Joined: May 2002
Over at the ID network's response to the AAAS resolution:
[url=http://www.intelligentdesignnetwork.org/ResponseToAAAS.htm#Reason 6 text]Here if the internal spaces don't muck it up[/url]
...it is written:
6. The AAAS claim that a design inference is not testable is simply disingenuous. An inference of design is testable. Many scientific disciplines test for design every day, including routine testing of radio and light waves for alien intelligence by the SETI program.
If ID is not testable and thus "non-scientific," then neither are several other disciplines currently held to be scientific. For example, in the SETI program, researchers are testing patterns in light and radio waves from outer space for non-human alien intelligence. ID and SETI both use the same design detection methodology. How could the SETI enterprise be considered scientific if its design detection methods are not scientifically valid? If design cannot be falsified, how can the AAAS consider it to be false? The AAAS claim that a design inference is not testable is refuted every day by countless design detection experts whose livelihood depends on design detection (e.g., forensic scientists, arson and crime investigators, cryptologists, archaeologists and SETI researchers).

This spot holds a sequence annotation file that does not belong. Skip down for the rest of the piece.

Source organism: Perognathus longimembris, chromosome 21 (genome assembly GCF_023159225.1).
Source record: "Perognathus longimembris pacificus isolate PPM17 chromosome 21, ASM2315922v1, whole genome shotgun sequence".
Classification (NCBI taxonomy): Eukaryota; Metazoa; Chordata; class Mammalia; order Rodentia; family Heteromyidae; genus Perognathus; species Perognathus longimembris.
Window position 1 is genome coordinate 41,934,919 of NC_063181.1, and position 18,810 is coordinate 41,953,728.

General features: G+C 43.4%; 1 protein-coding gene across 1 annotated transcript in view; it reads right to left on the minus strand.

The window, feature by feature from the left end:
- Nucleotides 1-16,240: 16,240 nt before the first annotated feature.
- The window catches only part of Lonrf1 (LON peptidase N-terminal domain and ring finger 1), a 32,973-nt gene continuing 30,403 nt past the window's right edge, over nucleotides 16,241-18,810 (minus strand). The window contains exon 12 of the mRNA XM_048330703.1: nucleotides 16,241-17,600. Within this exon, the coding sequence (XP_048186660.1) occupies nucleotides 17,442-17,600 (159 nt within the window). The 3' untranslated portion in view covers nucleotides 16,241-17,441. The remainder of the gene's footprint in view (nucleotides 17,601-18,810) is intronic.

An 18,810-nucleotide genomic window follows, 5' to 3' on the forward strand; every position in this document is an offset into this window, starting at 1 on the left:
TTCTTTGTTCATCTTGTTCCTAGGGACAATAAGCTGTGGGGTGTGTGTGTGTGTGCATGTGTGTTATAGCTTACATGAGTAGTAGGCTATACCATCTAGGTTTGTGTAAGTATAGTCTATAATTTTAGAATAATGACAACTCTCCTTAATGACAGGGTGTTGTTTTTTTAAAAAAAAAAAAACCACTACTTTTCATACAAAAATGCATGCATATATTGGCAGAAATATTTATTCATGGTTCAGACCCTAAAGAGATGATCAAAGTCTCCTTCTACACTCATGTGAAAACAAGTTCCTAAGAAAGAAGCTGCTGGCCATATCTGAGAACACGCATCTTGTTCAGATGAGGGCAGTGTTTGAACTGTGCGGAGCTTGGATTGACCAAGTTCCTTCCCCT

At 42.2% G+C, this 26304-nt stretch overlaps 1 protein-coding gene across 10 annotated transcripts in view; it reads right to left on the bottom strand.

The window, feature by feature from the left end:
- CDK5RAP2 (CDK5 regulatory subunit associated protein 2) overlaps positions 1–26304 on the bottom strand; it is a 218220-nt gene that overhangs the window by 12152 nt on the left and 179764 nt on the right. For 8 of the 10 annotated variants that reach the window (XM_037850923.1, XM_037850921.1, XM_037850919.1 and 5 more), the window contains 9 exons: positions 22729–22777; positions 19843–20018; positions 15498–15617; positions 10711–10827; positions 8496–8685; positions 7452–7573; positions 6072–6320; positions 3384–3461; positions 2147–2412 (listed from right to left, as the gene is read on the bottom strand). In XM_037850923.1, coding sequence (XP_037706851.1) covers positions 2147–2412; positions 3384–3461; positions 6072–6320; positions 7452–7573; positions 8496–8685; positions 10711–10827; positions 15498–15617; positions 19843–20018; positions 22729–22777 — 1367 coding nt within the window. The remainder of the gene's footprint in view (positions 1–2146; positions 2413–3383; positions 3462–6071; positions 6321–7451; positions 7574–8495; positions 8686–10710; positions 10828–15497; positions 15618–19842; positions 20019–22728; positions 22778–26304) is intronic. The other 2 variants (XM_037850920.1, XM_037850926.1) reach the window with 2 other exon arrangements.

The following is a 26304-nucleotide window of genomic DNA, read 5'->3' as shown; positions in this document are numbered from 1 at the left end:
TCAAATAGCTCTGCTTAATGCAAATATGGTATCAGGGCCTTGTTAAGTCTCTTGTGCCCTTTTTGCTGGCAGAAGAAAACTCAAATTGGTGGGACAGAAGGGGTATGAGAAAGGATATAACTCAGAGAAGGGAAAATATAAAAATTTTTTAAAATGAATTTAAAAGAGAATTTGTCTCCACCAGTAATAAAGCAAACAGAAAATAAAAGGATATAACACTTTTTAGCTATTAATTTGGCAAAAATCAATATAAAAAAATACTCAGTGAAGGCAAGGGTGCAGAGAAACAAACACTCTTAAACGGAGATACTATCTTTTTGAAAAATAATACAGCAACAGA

How does one "test" a design inference? A pattern or system that yields an inference of design must satisfy all of three criteria. If it cannot, then a design inference is not warranted (i.e., design is rejected as an explanation).
First, the pattern must exhibit apparent design - something that appears to be "specified." A specification is a pattern that has been configured for a purpose or that conveys some meaning or message that is independent of the significance of the individual events that make up the pattern. For example, the pattern "DESIGN" appears designed because it reflects meaning that is independent of the significance of each of the six letters that comprise it. DNA has the same characteristic.
Second, there must be no adequate natural explanation for the pattern. It cannot be a pattern that is required to appear by the operation of natural law. For example, a salt crystal and a river channel are regular patterns that can be explained by natural law (electromagnetism, gravity, erosion, moving water, the natural terrain). However, the precise sequence of the genetic symbols in "message bearing" DNA are not dictated by any known law.
Third, the pattern must be sufficiently complex that its arrangement by chance and law alone is statistically improbable. As mentioned above, the chance formation of the necessary DNA sequence for the first cell would appear to be statistically impossible.
These general criteria are used in the analysis of patterns in all design detection sciences - archaeology, forensic sciences, cryptanalysis and the search for extraterrestrial intelligence. They are deemed adequate to test for design in those sciences. Why not in evolutionary biology? No scientific rational has been provided for accepting design detection methodologies in these other historical sciences and rejecting them in evolutionary biology.
Point #2 looks like GOTG to me...
There are lots of other problems here but this was particularly clear IMO.